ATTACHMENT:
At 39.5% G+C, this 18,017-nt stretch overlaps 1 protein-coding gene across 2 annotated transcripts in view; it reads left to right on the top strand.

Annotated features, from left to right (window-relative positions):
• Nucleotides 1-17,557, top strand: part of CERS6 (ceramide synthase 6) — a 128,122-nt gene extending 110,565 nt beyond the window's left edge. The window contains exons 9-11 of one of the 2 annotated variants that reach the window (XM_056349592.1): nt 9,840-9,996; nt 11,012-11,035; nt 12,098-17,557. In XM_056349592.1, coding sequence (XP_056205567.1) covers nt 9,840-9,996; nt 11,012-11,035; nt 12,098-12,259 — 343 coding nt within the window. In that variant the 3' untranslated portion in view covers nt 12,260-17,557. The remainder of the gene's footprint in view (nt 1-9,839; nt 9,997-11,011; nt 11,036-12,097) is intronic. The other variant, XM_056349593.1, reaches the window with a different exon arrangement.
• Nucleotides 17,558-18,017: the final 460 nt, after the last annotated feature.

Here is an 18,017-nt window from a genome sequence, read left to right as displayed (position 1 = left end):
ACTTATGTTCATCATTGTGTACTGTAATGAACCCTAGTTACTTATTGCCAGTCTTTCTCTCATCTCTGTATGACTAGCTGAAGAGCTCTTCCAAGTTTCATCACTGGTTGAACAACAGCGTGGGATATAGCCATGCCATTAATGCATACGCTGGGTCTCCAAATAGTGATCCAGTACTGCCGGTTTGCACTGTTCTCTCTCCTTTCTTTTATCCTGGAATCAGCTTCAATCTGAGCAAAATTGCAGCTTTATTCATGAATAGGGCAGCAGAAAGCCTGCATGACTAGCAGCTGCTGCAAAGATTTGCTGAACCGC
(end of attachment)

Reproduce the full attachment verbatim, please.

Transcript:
At 39.5% G+C, this 18,017-nt stretch overlaps 1 protein-coding gene across 2 annotated transcripts in view; it reads left to right on the top strand.

Annotated features, from left to right (window-relative positions):
• Nucleotides 1-17,557, top strand: part of CERS6 (ceramide synthase 6) — a 128,122-nt gene extending 110,565 nt beyond the window's left edge. The window contains exons 9-11 of one of the 2 annotated variants that reach the window (XM_056349592.1): nt 9,840-9,996; nt 11,012-11,035; nt 12,098-17,557. In XM_056349592.1, coding sequence (XP_056205567.1) covers nt 9,840-9,996; nt 11,012-11,035; nt 12,098-12,259 — 343 coding nt within the window. In that variant the 3' untranslated portion in view covers nt 12,260-17,557. The remainder of the gene's footprint in view (nt 1-9,839; nt 9,997-11,011; nt 11,036-12,097) is intronic. The other variant, XM_056349593.1, reaches the window with a different exon arrangement.
• Nucleotides 17,558-18,017: the final 460 nt, after the last annotated feature.

Here is an 18,017-nt window from a genome sequence, read left to right as displayed (position 1 = left end):
ACTTATGTTCATCATTGTGTACTGTAATGAACCCTAGTTACTTATTGCCAGTCTTTCTCTCATCTCTGTATGACTAGCTGAAGAGCTCTTCCAAGTTTCATCACTGGTTGAACAACAGCGTGGGATATAGCCATGCCATTAATGCATACGCTGGGTCTCCAAATAGTGATCCAGTACTGCCGGTTTGCACTGTTCTCTCTCCTTTCTTTTATCCTGGAATCAGCTTCAATCTGAGCAAAATTGCAGCTTTATTCATGAATAGGGCAGCAGAAAGCCTGCATGACTAGCAGCTGCTGCAAAGATTTGCTGAACCGC